Lies Lagerweij emerges as defensive leader after position change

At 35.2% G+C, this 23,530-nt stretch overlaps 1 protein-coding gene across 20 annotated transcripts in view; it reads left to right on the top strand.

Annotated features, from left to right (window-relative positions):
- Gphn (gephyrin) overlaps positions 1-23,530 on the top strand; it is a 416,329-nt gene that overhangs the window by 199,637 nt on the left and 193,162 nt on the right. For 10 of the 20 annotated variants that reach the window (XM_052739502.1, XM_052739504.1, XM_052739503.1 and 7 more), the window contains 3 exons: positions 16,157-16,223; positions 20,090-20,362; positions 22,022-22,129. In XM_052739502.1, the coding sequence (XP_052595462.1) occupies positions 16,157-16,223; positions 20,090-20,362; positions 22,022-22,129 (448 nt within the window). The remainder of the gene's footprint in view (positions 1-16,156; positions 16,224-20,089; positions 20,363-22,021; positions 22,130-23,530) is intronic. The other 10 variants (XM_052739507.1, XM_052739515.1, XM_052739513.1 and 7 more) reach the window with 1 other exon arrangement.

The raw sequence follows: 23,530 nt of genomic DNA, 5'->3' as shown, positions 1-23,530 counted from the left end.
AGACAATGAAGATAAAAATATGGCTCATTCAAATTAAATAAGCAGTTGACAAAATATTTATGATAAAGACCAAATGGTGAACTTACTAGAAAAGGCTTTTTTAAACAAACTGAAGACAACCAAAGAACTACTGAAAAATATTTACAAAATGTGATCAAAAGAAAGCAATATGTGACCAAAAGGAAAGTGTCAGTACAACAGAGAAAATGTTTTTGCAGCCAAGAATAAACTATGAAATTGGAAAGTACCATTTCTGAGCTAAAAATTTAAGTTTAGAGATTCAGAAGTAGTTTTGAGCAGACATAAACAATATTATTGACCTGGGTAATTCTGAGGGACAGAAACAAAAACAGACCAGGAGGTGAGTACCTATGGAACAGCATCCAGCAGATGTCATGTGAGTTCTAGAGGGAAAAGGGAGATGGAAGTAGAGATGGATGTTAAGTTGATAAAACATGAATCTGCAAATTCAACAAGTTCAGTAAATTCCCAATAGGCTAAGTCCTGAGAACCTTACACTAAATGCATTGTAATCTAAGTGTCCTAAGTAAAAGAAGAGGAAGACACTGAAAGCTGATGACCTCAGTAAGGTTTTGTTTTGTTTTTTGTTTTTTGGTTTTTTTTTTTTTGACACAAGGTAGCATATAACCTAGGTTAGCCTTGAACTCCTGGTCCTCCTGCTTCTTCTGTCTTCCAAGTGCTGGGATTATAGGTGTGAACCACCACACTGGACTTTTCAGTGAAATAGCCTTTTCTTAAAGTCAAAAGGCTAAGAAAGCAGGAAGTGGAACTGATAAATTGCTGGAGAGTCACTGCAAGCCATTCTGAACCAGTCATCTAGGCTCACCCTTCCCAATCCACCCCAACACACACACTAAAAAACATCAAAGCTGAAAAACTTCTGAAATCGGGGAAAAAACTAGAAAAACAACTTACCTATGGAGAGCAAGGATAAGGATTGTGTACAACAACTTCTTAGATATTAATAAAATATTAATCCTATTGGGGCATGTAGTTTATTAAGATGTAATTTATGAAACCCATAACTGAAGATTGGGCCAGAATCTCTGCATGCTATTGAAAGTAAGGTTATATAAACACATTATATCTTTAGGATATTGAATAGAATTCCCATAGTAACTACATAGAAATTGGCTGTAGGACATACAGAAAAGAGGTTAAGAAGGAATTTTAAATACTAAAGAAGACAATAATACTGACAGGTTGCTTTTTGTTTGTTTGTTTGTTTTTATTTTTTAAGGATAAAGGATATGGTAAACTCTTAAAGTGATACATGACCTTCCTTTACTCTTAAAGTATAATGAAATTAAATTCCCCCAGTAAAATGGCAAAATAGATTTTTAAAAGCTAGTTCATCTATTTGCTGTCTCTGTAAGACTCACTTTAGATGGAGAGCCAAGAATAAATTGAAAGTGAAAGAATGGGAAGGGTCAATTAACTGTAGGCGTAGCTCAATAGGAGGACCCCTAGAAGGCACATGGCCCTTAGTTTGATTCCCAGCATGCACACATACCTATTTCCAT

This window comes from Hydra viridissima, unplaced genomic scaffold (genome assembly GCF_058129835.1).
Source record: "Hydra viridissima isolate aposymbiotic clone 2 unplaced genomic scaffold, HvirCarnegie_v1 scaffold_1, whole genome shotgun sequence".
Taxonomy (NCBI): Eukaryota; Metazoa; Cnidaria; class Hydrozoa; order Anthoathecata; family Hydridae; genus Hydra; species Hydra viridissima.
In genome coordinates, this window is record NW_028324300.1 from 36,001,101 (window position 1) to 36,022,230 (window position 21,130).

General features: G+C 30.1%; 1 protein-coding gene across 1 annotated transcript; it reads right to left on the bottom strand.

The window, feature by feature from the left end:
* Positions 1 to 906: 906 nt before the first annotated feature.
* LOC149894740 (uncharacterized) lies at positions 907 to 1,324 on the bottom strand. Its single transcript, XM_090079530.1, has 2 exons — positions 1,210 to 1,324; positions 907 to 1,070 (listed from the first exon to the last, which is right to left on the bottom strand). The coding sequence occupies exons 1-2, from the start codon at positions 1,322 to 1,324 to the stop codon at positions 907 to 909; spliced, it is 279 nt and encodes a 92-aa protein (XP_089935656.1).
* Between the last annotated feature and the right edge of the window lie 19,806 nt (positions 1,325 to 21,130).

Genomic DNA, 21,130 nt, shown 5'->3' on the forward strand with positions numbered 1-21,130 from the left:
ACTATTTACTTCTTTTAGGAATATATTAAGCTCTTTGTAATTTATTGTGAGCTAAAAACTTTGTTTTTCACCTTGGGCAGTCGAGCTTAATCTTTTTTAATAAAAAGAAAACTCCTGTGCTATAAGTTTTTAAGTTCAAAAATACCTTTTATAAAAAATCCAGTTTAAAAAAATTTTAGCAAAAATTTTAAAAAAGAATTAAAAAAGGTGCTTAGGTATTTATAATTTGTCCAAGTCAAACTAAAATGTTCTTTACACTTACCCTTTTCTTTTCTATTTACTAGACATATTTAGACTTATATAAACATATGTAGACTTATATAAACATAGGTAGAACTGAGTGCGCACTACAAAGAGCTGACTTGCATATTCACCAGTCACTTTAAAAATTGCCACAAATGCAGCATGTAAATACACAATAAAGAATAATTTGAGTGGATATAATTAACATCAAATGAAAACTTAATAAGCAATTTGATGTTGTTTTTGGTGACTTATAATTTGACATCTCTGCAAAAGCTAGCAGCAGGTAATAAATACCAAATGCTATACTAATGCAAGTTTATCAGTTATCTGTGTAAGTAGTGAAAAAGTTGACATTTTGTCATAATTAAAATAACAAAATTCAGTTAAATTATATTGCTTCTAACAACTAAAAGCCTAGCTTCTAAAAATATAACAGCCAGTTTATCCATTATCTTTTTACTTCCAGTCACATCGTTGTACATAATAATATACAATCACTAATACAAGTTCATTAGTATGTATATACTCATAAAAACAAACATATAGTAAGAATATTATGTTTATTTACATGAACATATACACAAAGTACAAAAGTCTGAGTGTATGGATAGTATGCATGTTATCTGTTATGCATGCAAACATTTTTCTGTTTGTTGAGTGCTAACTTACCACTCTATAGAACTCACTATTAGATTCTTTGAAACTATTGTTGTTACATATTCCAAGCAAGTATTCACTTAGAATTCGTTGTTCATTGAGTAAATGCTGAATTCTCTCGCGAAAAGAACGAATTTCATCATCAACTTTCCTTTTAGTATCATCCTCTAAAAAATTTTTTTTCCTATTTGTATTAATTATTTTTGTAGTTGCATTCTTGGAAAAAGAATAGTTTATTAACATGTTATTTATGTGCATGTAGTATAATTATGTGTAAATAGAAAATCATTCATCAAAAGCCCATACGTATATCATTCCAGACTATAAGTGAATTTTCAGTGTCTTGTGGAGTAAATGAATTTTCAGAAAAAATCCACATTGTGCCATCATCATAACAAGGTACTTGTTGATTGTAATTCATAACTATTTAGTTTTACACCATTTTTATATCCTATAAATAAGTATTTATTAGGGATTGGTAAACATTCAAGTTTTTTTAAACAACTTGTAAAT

first_img Facebook Twitter Google+ Published on September 28, 2015 at 10:16 pm Contact Sam: [email protected] | @Sam4TR Thirty-five seconds into Lies Lagerweij’s first game as the Syracuse’s center back in 2014, the defense allowed a goal.Lagerweij had never played defense before, but an injury to the team’s usual starting center back forced head coach Ange Bradley to tinker.“Honestly, I don’t know a lot about defense,” Lagerweij said after the game on Oct. 25, 2014.Still, Lagerweij and the defense didn’t allow another goal and ended up beating Duke 2-1 in overtime.She never left the center back position.AdvertisementThis is placeholder textA well-adjusted Lagerweij is now leading No. 2 Syracuse’s (9-0, 3-0 Atlantic Coast) stingy defense. Orange opponents have scored just eight goals in nine games. Goalkeeper Jess Jecko, who has recorded three shutouts, plays behind a back line that only allows 4.4 shots on goal per game. Out of 77 qualified NCAA goalkeepers, Jecko ranks 66th in saves with 3.33 per game. That’s because Lagerweij and the defense does its job, a job she learned on the fly with a goalkeeper, a notebook and a video room as her lifelines.“I started from zero as a center back,” Lagerweij said. “We had two weeks before the (2014 ACC) tournament, so I didn’t have time a lot of time (to adjust) … I had to dive in.”Lagerweij watched video with assistant coach Allan Law, who broke down film to focus on outlets, rotations and angles. He isolated mistakes and successes. Lagerweij filled 30 pages of her notebook with defensive notes in the two weeks before the tournament.She went from seeing empty attacking space in front of her to trying to fill that space with defenders and focus on opposition’s weapons like she did against Virginia’s midfield — one of the best in the country according to teammate Roos Weers. Syracuse won 3-1 and neither of the Cavaliers’ two prolific midfielders scored.Lagerweij has new responsibilities at a new position. She’s the primary decision-maker, Bradley said. While she also starts the offense from the back, Lagerweij’s first priority is to stop the offense. She learned to take fewer risks.“That was a big adjustment for me,” Lagerweij said. “I was used to doing tricks and trying new stuff. At forward, you can take a lot of risks, but in the back you don’t want to take a lot of risks. I came in the back and had to play like boring passes … I’m getting used to it.”It may not be scoring, but the quick passing in a back triangle of defenders helps reverse the field and create offense for the Orange.When she first learned the position, she still wanted to push up the field and score. Her aggressiveness sometimes left her out of position, but she adjusted to the way Syracuse plays defense, with each player behind coaching the player ahead.“Usually, I was defending (Lagerweij) in practice, but now I’m directing her,” Jecko said. “… I was helping her with the position and having her see counter shape. She’s smart … and she sees seams because she used to look for them.”Last season, in the 2014 national semifinal game, Jecko directed Lagerweij as North Carolina brought a three-on-one rush toward the goal. One Tar Heel in front, another on the side and a third behind her, Lagerweij broke up the play by using her “long reach” to intercept the pass. She saved the game, Jecko said, an eventual 3-2 win.It was a breakthrough moment for Lagerweij, a play that justified the video and notes. This season, with a more experienced and less risky Lagerweij, Syracuse hopes its strong back line can help bring the team back to the national championship and emerge with a different result.“The way we’re playing right now,” Lagerweij said, “I can see those boring passes are getting fun.” Commentslast_img

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